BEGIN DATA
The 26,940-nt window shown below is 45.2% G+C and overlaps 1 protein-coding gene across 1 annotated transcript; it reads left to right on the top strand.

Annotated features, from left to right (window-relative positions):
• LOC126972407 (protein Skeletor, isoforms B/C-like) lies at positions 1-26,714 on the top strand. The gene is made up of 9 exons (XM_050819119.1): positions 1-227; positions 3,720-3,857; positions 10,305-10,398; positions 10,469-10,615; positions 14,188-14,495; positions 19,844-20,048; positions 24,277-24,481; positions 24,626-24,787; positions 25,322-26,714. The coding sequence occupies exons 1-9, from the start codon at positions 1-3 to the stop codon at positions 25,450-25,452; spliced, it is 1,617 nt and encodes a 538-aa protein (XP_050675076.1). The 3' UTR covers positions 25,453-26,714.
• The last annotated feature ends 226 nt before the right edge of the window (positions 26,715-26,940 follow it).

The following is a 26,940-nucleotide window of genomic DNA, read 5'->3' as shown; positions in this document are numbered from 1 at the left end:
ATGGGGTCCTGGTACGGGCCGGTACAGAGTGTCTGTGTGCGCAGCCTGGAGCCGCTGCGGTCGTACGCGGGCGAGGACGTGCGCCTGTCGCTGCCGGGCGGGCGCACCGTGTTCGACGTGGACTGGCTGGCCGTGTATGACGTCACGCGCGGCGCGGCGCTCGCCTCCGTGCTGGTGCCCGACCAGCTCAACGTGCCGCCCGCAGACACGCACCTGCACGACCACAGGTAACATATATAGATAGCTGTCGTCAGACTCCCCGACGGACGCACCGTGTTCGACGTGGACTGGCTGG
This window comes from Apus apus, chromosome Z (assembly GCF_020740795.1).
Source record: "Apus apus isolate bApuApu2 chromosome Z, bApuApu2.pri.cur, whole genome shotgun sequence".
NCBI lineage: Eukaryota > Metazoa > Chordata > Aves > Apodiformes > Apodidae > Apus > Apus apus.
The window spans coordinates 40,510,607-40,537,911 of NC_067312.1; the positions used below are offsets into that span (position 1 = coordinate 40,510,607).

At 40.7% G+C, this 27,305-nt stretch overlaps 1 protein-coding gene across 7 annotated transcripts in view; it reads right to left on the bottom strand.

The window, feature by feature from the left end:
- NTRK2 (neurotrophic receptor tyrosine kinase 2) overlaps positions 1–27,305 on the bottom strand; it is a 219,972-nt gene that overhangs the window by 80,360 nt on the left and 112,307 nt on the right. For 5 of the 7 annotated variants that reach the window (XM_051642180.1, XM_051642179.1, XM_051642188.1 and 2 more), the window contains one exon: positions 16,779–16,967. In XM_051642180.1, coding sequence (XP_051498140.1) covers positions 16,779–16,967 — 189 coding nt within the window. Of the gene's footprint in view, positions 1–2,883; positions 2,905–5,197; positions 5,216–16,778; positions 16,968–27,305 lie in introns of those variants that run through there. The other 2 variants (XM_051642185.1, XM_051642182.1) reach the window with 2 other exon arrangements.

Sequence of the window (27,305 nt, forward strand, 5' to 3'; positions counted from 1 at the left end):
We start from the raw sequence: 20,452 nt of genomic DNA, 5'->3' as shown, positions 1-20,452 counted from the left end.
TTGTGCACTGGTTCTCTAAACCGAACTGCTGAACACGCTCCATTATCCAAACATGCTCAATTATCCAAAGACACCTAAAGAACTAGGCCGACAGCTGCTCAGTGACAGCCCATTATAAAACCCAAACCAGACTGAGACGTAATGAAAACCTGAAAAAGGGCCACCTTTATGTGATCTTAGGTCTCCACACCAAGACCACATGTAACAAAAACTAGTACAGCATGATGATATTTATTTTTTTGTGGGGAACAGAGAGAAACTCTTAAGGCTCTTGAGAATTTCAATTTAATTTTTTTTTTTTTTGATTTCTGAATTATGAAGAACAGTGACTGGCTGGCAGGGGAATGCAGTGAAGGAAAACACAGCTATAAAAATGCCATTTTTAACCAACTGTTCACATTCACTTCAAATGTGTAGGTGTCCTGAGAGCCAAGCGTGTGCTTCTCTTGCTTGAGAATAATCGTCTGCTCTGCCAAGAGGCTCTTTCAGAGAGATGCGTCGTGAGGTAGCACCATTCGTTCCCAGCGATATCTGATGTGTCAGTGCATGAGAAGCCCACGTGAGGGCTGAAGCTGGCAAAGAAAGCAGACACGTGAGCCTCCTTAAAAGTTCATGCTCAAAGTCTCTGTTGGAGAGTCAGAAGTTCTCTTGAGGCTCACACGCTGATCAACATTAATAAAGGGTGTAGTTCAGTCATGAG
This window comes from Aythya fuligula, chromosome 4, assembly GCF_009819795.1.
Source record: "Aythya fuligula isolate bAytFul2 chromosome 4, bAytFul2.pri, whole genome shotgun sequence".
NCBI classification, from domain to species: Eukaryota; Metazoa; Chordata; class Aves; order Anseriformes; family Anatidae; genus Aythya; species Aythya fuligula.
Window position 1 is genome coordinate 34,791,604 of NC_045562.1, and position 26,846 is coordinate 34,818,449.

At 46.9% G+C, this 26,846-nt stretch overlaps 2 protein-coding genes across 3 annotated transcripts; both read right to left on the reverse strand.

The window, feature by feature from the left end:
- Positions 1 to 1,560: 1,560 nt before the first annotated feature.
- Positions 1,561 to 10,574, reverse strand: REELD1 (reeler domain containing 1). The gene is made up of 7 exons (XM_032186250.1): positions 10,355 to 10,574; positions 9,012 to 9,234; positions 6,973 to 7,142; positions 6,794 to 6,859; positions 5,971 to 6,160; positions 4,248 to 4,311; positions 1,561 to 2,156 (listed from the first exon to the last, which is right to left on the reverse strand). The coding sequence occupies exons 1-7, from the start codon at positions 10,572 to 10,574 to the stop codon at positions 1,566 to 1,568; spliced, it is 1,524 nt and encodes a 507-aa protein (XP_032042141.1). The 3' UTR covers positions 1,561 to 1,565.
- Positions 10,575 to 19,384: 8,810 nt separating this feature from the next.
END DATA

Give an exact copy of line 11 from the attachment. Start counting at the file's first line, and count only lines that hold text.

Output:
At 40.7% G+C, this 27,305-nt stretch overlaps 1 protein-coding gene across 7 annotated transcripts in view; it reads right to left on the bottom strand.